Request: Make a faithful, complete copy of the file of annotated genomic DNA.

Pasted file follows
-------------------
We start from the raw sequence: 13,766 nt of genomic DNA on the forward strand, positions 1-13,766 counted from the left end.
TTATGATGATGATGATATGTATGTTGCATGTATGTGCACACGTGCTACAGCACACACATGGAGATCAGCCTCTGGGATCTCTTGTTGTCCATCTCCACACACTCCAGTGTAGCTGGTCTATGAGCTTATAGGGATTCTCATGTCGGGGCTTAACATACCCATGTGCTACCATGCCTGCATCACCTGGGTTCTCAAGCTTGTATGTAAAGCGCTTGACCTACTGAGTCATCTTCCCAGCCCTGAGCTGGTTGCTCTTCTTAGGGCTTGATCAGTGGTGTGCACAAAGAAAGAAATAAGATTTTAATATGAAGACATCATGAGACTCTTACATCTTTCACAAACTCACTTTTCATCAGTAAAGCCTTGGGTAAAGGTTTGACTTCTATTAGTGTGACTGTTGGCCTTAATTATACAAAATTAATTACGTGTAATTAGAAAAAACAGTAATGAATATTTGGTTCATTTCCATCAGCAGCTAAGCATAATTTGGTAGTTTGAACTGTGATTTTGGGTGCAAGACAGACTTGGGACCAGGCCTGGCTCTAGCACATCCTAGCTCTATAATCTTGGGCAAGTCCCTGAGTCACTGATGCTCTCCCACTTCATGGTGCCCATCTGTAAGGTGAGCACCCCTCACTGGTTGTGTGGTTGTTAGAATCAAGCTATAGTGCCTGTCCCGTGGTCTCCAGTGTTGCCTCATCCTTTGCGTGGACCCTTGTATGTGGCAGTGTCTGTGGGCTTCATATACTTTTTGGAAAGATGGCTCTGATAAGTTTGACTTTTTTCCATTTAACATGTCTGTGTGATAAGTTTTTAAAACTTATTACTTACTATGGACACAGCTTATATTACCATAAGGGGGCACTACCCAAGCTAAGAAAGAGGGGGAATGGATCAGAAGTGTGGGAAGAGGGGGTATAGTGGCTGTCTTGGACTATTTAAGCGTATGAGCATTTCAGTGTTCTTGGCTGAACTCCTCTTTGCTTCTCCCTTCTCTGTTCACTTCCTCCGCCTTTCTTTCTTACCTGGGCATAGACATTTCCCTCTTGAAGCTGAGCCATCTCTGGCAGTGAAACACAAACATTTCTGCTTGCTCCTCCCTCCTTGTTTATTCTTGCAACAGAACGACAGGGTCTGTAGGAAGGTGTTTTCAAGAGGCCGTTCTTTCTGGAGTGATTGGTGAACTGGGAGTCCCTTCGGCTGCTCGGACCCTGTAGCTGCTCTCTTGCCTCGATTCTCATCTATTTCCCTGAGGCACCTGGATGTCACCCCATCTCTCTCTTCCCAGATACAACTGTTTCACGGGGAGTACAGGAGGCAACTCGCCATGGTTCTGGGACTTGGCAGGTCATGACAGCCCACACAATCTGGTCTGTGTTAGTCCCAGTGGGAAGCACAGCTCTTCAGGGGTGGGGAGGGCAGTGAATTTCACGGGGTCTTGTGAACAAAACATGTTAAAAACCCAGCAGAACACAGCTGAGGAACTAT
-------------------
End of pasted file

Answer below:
We start from the raw sequence: 13,766 nt of genomic DNA on the forward strand, positions 1-13,766 counted from the left end.
TTATGATGATGATGATATGTATGTTGCATGTATGTGCACACGTGCTACAGCACACACATGGAGATCAGCCTCTGGGATCTCTTGTTGTCCATCTCCACACACTCCAGTGTAGCTGGTCTATGAGCTTATAGGGATTCTCATGTCGGGGCTTAACATACCCATGTGCTACCATGCCTGCATCACCTGGGTTCTCAAGCTTGTATGTAAAGCGCTTGACCTACTGAGTCATCTTCCCAGCCCTGAGCTGGTTGCTCTTCTTAGGGCTTGATCAGTGGTGTGCACAAAGAAAGAAATAAGATTTTAATATGAAGACATCATGAGACTCTTACATCTTTCACAAACTCACTTTTCATCAGTAAAGCCTTGGGTAAAGGTTTGACTTCTATTAGTGTGACTGTTGGCCTTAATTATACAAAATTAATTACGTGTAATTAGAAAAAACAGTAATGAATATTTGGTTCATTTCCATCAGCAGCTAAGCATAATTTGGTAGTTTGAACTGTGATTTTGGGTGCAAGACAGACTTGGGACCAGGCCTGGCTCTAGCACATCCTAGCTCTATAATCTTGGGCAAGTCCCTGAGTCACTGATGCTCTCCCACTTCATGGTGCCCATCTGTAAGGTGAGCACCCCTCACTGGTTGTGTGGTTGTTAGAATCAAGCTATAGTGCCTGTCCCGTGGTCTCCAGTGTTGCCTCATCCTTTGCGTGGACCCTTGTATGTGGCAGTGTCTGTGGGCTTCATATACTTTTTGGAAAGATGGCTCTGATAAGTTTGACTTTTTTCCATTTAACATGTCTGTGTGATAAGTTTTTAAAACTTATTACTTACTATGGACACAGCTTATATTACCATAAGGGGGCACTACCCAAGCTAAGAAAGAGGGGGAATGGATCAGAAGTGTGGGAAGAGGGGGTATAGTGGCTGTCTTGGACTATTTAAGCGTATGAGCATTTCAGTGTTCTTGGCTGAACTCCTCTTTGCTTCTCCCTTCTCTGTTCACTTCCTCCGCCTTTCTTTCTTACCTGGGCATAGACATTTCCCTCTTGAAGCTGAGCCATCTCTGGCAGTGAAACACAAACATTTCTGCTTGCTCCTCCCTCCTTGTTTATTCTTGCAACAGAACGACAGGGTCTGTAGGAAGGTGTTTTCAAGAGGCCGTTCTTTCTGGAGTGATTGGTGAACTGGGAGTCCCTTCGGCTGCTCGGACCCTGTAGCTGCTCTCTTGCCTCGATTCTCATCTATTTCCCTGAGGCACCTGGATGTCACCCCATCTCTCTCTTCCCAGATACAACTGTTTCACGGGGAGTACAGGAGGCAACTCGCCATGGTTCTGGGACTTGGCAGGTCATGACAGCCCACACAATCTGGTCTGTGTTAGTCCCAGTGGGAAGCACAGCTCTTCAGGGGTGGGGAGGGCAGTGAATTTCACGGGGTCTTGTGAACAAAACATGTTAAAAACCCAGCAGAACACAGCTGAGGAACTAT